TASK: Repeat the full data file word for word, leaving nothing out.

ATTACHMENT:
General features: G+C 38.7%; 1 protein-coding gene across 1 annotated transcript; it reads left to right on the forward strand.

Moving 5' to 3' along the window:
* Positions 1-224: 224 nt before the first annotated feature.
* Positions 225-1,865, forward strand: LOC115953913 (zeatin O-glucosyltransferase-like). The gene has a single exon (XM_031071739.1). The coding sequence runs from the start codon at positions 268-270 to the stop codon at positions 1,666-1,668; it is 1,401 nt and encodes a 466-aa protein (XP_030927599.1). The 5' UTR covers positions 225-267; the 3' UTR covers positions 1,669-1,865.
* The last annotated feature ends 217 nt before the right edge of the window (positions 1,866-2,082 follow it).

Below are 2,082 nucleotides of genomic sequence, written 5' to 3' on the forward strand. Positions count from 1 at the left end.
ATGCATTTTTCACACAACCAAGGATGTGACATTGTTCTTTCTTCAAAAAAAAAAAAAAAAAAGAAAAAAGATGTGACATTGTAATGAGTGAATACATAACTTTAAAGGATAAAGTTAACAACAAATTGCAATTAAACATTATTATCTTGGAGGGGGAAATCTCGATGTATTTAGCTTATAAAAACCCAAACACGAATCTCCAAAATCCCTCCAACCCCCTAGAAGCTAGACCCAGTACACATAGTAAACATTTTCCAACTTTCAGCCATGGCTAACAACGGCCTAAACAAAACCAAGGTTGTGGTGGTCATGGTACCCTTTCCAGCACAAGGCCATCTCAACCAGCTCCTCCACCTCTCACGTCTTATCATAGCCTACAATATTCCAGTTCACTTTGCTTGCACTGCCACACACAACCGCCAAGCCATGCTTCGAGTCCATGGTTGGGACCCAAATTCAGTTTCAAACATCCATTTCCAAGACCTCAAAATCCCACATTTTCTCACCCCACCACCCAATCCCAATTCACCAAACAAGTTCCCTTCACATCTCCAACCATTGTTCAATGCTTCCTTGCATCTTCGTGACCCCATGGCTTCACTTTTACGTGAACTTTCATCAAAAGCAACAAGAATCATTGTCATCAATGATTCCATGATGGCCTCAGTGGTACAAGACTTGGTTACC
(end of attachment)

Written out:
General features: G+C 38.7%; 1 protein-coding gene across 1 annotated transcript; it reads left to right on the forward strand.

Moving 5' to 3' along the window:
* Positions 1-224: 224 nt before the first annotated feature.
* Positions 225-1,865, forward strand: LOC115953913 (zeatin O-glucosyltransferase-like). The gene has a single exon (XM_031071739.1). The coding sequence runs from the start codon at positions 268-270 to the stop codon at positions 1,666-1,668; it is 1,401 nt and encodes a 466-aa protein (XP_030927599.1). The 5' UTR covers positions 225-267; the 3' UTR covers positions 1,669-1,865.
* The last annotated feature ends 217 nt before the right edge of the window (positions 1,866-2,082 follow it).

Below are 2,082 nucleotides of genomic sequence, written 5' to 3' on the forward strand. Positions count from 1 at the left end.
ATGCATTTTTCACACAACCAAGGATGTGACATTGTTCTTTCTTCAAAAAAAAAAAAAAAAAAGAAAAAAGATGTGACATTGTAATGAGTGAATACATAACTTTAAAGGATAAAGTTAACAACAAATTGCAATTAAACATTATTATCTTGGAGGGGGAAATCTCGATGTATTTAGCTTATAAAAACCCAAACACGAATCTCCAAAATCCCTCCAACCCCCTAGAAGCTAGACCCAGTACACATAGTAAACATTTTCCAACTTTCAGCCATGGCTAACAACGGCCTAAACAAAACCAAGGTTGTGGTGGTCATGGTACCCTTTCCAGCACAAGGCCATCTCAACCAGCTCCTCCACCTCTCACGTCTTATCATAGCCTACAATATTCCAGTTCACTTTGCTTGCACTGCCACACACAACCGCCAAGCCATGCTTCGAGTCCATGGTTGGGACCCAAATTCAGTTTCAAACATCCATTTCCAAGACCTCAAAATCCCACATTTTCTCACCCCACCACCCAATCCCAATTCACCAAACAAGTTCCCTTCACATCTCCAACCATTGTTCAATGCTTCCTTGCATCTTCGTGACCCCATGGCTTCACTTTTACGTGAACTTTCATCAAAAGCAACAAGAATCATTGTCATCAATGATTCCATGATGGCCTCAGTGGTACAAGACTTGGTTACC